Laboratory (pre-clinical) research into stroke includes modelling stroke in animals, or in an artificial environment, such as in a petri dish or test tube.
However, the robustness and standards required for conducting and reporting the findings of pre-clinical stroke research greatly lag behind those required for clinical trials of stroke in humans.
Given that pre-clinical stroke research informs the design of clinical trials in humans, it is of great importance to study the way in which it is performed and reported. This has the potential to provide important insights into how to best improve the reliability and usefulness of this research and ensure that consequent human trials conducted are the most likely to be successful and help patients.
Aims of the project
The current research project will investigate potential sources of bias that limit our ability to reproduce scientific findings from animal and other preclinical research.
By using cutting-edge computer tools, the project aims to provide an online resource, automatically updated in real-time, that summarises all pre-clinical studies of stroke, the drugs tested and quality of these experiments.
This resource should provide the stroke research community with the necessary evidence to continue recent improvements in standards of this work and allow assessments of progress.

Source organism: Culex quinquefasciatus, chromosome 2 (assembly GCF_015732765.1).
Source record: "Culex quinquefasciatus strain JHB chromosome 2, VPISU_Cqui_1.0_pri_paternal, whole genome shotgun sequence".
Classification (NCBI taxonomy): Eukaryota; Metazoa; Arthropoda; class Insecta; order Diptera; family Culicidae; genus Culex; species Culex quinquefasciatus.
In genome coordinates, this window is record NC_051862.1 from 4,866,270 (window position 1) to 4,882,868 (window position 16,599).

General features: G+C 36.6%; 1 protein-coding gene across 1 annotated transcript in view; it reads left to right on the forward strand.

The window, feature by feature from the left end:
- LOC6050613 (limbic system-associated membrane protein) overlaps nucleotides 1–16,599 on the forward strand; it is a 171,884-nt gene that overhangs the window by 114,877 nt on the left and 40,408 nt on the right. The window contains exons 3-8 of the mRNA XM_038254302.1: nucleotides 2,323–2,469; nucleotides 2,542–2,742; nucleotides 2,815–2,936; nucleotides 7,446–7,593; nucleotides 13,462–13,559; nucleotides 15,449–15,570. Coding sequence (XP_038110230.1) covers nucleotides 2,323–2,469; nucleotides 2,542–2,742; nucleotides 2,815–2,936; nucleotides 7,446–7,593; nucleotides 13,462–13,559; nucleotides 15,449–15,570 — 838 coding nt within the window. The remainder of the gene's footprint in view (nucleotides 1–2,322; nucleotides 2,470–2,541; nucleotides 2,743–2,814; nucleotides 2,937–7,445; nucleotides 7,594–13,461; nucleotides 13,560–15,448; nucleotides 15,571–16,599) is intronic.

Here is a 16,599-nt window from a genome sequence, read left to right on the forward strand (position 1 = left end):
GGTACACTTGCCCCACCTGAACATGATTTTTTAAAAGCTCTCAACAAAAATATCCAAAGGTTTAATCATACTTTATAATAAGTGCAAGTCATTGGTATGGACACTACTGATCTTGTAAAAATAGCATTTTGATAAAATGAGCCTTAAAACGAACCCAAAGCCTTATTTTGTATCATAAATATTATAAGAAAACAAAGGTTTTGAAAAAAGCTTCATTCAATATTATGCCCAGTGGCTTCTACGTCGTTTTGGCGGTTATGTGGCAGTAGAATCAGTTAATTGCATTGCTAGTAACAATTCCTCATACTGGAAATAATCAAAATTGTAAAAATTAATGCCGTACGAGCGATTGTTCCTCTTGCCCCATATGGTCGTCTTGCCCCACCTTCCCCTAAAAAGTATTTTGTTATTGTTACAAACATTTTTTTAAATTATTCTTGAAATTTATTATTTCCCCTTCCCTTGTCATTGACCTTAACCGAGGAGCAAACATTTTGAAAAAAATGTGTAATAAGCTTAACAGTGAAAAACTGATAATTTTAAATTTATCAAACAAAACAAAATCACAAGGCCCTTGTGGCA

These improvements include refining and replacing the use of animals in stroke research where other preclinical types of study are shown to be more appropriate for answering research questions.
A further aim of the research project is to inform the design of animal studies, to allow them to be performed with the same rigour and international collaboration with which clinical trials are commonly performed, enhancing their robustness and improving confidence in their findings.
The project will also investigate how relevant our pre-clinical models of stroke are to the experiences of patients who have a stroke and use this to help steer our approach toward this type of study.
What difference could this research make?
The overall purpose of this research is to make pre-clinical stroke research more reliable and useful to inform how to design human clinical trials with a higher chance of success.
Dr Emily Sena was awarded the 'Stroke Association Kirby Laing Foundation Senior Non-Clinical Lectureship Award' in 2018. Emily is pictured below (second from right) with (L-R) Frederick Lewis (Kirby Lang Foundation, Lady Estelle Wolfson and Professor Sir Mark Wolport at our 2018 Keynote Lecture.